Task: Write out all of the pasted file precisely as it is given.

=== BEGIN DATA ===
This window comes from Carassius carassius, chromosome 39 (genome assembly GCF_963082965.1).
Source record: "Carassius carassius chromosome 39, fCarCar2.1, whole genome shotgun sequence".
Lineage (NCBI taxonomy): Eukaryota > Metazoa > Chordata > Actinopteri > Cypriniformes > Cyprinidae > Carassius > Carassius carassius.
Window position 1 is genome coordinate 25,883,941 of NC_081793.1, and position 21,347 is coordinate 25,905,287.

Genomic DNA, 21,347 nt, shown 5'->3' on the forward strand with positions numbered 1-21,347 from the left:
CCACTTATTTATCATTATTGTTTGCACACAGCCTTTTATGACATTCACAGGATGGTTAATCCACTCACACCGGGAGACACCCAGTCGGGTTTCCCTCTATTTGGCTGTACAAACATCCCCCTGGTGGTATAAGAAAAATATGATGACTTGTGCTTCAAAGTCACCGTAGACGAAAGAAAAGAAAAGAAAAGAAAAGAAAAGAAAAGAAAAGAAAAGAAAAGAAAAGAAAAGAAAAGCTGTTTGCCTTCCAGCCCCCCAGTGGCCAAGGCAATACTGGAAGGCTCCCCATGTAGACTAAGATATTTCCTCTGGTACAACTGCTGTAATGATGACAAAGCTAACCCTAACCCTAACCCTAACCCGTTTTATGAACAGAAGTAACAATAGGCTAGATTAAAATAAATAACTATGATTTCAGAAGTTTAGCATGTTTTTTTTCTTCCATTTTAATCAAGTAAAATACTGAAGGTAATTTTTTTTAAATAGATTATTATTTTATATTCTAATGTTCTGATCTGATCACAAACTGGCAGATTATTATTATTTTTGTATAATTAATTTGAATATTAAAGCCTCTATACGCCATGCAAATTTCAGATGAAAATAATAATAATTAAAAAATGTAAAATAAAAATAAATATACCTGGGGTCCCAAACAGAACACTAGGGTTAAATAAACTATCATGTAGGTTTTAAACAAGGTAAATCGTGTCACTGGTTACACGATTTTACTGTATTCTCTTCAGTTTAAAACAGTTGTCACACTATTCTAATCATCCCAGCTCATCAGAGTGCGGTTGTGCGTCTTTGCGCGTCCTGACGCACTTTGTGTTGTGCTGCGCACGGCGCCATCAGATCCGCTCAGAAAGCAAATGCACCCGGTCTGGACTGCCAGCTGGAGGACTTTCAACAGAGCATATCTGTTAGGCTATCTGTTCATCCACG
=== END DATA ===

This window comes from Carassius carassius, chromosome 39 (genome assembly GCF_963082965.1).
Source record: "Carassius carassius chromosome 39, fCarCar2.1, whole genome shotgun sequence".
Lineage (NCBI taxonomy): Eukaryota > Metazoa > Chordata > Actinopteri > Cypriniformes > Cyprinidae > Carassius > Carassius carassius.
Window position 1 is genome coordinate 25,883,941 of NC_081793.1, and position 21,347 is coordinate 25,905,287.

Genomic DNA, 21,347 nt, shown 5'->3' on the forward strand with positions numbered 1-21,347 from the left:
CCACTTATTTATCATTATTGTTTGCACACAGCCTTTTATGACATTCACAGGATGGTTAATCCACTCACACCGGGAGACACCCAGTCGGGTTTCCCTCTATTTGGCTGTACAAACATCCCCCTGGTGGTATAAGAAAAATATGATGACTTGTGCTTCAAAGTCACCGTAGACGAAAGAAAAGAAAAGAAAAGAAAAGAAAAGAAAAGAAAAGAAAAGAAAAGAAAAGAAAAGAAAAGCTGTTTGCCTTCCAGCCCCCCAGTGGCCAAGGCAATACTGGAAGGCTCCCCATGTAGACTAAGATATTTCCTCTGGTACAACTGCTGTAATGATGACAAAGCTAACCCTAACCCTAACCCTAACCCGTTTTATGAACAGAAGTAACAATAGGCTAGATTAAAATAAATAACTATGATTTCAGAAGTTTAGCATGTTTTTTTTCTTCCATTTTAATCAAGTAAAATACTGAAGGTAATTTTTTTTAAATAGATTATTATTTTATATTCTAATGTTCTGATCTGATCACAAACTGGCAGATTATTATTATTTTTGTATAATTAATTTGAATATTAAAGCCTCTATACGCCATGCAAATTTCAGATGAAAATAATAATAATTAAAAAATGTAAAATAAAAATAAATATACCTGGGGTCCCAAACAGAACACTAGGGTTAAATAAACTATCATGTAGGTTTTAAACAAGGTAAATCGTGTCACTGGTTACACGATTTTACTGTATTCTCTTCAGTTTAAAACAGTTGTCACACTATTCTAATCATCCCAGCTCATCAGAGTGCGGTTGTGCGTCTTTGCGCGTCCTGACGCACTTTGTGTTGTGCTGCGCACGGCGCCATCAGATCCGCTCAGAAAGCAAATGCACCCGGTCTGGACTGCCAGCTGGAGGACTTTCAACAGAGCATATCTGTTAGGCTATCTGTTCATCCACG